Much like us

The sunlight dances off of the newborn baby’s skull, glistening from the blood sheen of crying life that she held in her arms like it was humanities life-raft, and not some natural birth of an animal. The ape looked at her with softness in its eyes, or maybe it was just the light, then reached out, and plucked the baby from her arms. Her eyes glazed over with rage as he pulled the baby close, and began to offer it a finger. Only when she saw that he was allowing it to suckle on his immense dark fingernail did she back down, her bared teeth retracting behind suddenly calm skin no lips to protect them from the ravages of the wild.

The mountain around them shimmered to another beautiful, serene evening, the reverse-dawn hiding the sky in the cloaking black of night a shade at a time, finally dying to darkest blue at the sun-tinged horizon, before dipping out of sight completely, the darkness of the night only accentuated by the clear crisp moonlight that sheltered the landscape. Moon-shadows danced across treetops as monkeys too-tired to sleep ran amok, the forest alive with the new birth, and no one knowing the true meaning of life but the mother suckling her young in the deep undergrowth, in a nest big enough to park a small vehicle, yet hidden away from the prying eyes of the poachers.

She could not see him, but she could sense him, not smell him, but feel him, his huge hairy, muscular body near him as she breathed in the scent of the dark. He was hunting her, showing her his prowess, his uniqueness as a father to the young dark life she huddled against her flat breast, the skin giving up to nipple in the baby’s mouth as he suckled, totally oblivious to the mammoth monster just lurking at the shadow’s edge. She could feel him moving closer, edging his way back into her, could taste his desire, driven by the sight of so much blood, and the strength of becoming a father to new life, of creating a new being out of seemingly nothing. The primal instinct was his, and the protective instinct was hers. She wanted to shuffle away into the trees, clutching her precious life to her breast. She did not need this large shuffling monster to clumsily step on the baby that she had nursed for so long, all morning since its birth, all her life waiting for this moment, for the last moment, for each step of motherhood, no matter how many times she was a mother.

The ape stopped and snorted softly, as if reading her thoughts of escape, circling quickly left, then right, slowly encircling her with his man-ness, for that is what the fear tasted like, that of being hunted by those strange beasts with the flaming blades of pain, that they pointed at her family so long ago, that had torn her so far from where she had once been raised, so far that she could not remember the way back, only running into the mountains or hills, walking into trees that should not be there, crossing rivers which should not have been running that way, in such a way across her path. She was disorientated, and therefore wanted to run away from this monster that could just as easily leave as turn and charge her, making her stand once more up, bared teeth, and fight, although she is less than a third his size. She would never win, could never win, but may allow the escape of this other life, this other life that depended on her for everything.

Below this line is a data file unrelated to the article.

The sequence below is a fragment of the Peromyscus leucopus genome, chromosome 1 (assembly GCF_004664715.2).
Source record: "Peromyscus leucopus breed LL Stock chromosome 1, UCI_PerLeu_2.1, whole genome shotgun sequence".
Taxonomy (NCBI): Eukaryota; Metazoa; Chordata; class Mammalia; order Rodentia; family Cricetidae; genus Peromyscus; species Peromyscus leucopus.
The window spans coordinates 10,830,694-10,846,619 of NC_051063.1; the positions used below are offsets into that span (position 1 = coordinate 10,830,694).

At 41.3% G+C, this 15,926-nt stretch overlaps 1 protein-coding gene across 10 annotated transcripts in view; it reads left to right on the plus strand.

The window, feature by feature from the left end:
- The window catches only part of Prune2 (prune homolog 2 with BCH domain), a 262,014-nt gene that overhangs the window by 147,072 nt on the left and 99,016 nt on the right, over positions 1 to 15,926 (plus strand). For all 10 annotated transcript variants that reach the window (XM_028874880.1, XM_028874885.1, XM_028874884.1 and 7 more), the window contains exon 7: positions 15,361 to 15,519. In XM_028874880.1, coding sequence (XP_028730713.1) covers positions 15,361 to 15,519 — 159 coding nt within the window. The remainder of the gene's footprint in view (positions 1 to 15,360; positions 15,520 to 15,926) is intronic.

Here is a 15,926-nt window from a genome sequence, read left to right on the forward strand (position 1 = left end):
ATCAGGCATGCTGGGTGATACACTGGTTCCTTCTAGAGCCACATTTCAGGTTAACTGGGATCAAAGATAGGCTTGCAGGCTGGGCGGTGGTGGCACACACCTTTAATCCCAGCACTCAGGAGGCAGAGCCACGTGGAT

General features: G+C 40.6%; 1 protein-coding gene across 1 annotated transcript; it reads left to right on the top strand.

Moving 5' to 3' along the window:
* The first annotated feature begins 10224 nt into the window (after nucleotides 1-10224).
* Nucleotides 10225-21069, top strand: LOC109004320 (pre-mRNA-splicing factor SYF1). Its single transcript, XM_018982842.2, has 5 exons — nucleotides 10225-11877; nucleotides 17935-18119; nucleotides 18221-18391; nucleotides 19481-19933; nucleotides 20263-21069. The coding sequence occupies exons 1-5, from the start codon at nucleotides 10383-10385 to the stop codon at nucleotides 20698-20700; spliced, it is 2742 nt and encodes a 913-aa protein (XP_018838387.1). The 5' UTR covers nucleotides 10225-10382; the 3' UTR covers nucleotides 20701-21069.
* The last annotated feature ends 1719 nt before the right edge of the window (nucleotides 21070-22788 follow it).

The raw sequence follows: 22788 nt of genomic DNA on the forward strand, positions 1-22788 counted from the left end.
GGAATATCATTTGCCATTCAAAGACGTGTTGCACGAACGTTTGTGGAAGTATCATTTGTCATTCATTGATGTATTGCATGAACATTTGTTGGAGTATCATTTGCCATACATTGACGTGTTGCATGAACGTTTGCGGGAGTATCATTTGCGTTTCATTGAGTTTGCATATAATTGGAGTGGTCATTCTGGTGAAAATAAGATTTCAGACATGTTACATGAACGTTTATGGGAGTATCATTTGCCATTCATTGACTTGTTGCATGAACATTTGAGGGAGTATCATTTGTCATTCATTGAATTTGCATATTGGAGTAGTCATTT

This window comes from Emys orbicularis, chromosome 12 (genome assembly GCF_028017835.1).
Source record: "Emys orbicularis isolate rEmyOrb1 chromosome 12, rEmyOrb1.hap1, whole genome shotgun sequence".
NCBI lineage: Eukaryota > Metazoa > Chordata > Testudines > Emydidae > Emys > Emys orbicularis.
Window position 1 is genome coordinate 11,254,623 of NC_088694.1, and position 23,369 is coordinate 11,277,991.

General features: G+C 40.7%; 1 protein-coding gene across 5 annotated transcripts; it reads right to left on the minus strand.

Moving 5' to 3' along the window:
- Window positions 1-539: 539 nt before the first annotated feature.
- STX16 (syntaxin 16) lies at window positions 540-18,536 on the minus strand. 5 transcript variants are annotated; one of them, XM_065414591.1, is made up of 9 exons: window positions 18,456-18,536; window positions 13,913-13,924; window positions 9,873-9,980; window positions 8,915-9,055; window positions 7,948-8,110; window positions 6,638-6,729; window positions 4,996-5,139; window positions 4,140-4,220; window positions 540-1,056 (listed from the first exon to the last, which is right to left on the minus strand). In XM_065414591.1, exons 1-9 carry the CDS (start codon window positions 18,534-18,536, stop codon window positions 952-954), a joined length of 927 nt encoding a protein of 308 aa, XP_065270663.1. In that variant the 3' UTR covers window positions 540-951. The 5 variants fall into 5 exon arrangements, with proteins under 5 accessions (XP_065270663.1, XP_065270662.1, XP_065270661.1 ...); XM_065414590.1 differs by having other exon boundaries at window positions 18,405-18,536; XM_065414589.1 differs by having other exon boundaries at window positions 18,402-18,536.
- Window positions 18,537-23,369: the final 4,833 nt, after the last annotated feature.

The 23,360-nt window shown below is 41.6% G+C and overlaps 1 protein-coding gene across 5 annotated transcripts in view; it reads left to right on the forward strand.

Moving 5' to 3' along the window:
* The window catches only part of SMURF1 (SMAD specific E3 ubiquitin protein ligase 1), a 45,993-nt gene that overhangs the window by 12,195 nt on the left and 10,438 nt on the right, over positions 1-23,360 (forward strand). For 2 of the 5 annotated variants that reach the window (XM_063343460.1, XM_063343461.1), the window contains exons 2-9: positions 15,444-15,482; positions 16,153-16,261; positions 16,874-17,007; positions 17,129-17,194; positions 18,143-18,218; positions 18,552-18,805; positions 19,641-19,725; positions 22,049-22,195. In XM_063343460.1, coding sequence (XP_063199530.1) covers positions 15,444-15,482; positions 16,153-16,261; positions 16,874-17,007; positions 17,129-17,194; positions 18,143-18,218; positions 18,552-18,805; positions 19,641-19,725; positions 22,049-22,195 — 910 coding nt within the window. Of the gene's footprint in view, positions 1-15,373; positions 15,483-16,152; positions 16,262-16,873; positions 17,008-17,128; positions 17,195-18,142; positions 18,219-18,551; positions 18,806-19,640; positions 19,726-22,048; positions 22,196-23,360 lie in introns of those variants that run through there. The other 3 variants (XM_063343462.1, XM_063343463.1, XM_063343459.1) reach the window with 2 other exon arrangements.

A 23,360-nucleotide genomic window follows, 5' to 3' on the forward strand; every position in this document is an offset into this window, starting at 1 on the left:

It hurt inside to see the small eyes unable to open and see her. She looked down, shifting her weight so that the eyes opened long enough to enunciate a cry, her nipple having been wrested from searching and sucking lips. The cry froze the beast in the jungle, and for a moment the mother and child were frozen too, listening to the deep panting breath of the beast in the forest, mist of steam coming from the breath, as from the forest floor, as if the whole forest were breathing in rhythm. The mother only wanted the light to come, the warmth of the sun to caress her and baby awake in the morning, awaken them in their nest, alone, the large brute that now stalked them, keeping to the shadows of the giant forest trees’ leaves, off somewhere ravaging another animal for dinner, fending off another attempt at a great ape takeover, anything to distract him from this hunting of his own, this desire to take over the space on her breast of this new life. She could feel his desire to take over, the desire to fight the ravages of nature, and win, to be unique in his ability to kill his own, only to be with the one he killed the life of, to be there with her with the dead baby in his mouth, smiling triumphantly at her at breaking the hold she had over him, at the hold that kept him in the shadow, outside of her nest, forever pacing, knowing that his was to be chained to the outside, like a beast at the end of a tether, forever falling short of the desired meal, the feast of freedom, for that was his lot, his life, the way he had to be.

7 thoughts on “Much like us”

  1. Interesting, Sergey. I thought I was writing a piece on a mother gorilla protecting her newborn baby gorilla from the father gorilla, all accompanied by the sounds, smells, tastes, thoughts and fears of a gorilla in the forrest. Yet you saw a racial statement. I appreciate your fresh take on the story. I can promise you it was not intended to be racist in the slightest, that I am not racist, especially against gorillas which I think are majestic creatures. The point was that animals are just like us humans, but I appreciate your take on it. I do believe that the world is what we see it to be – if we believe the world to be racist, we see everything through those rose-tinted glasses. If we believe it to be evil, we see it as evil. I prefer to see the world as a beautiful place full of special people trying their best to live their lives as best they can. But each to their own. Please keep the commentary coming!

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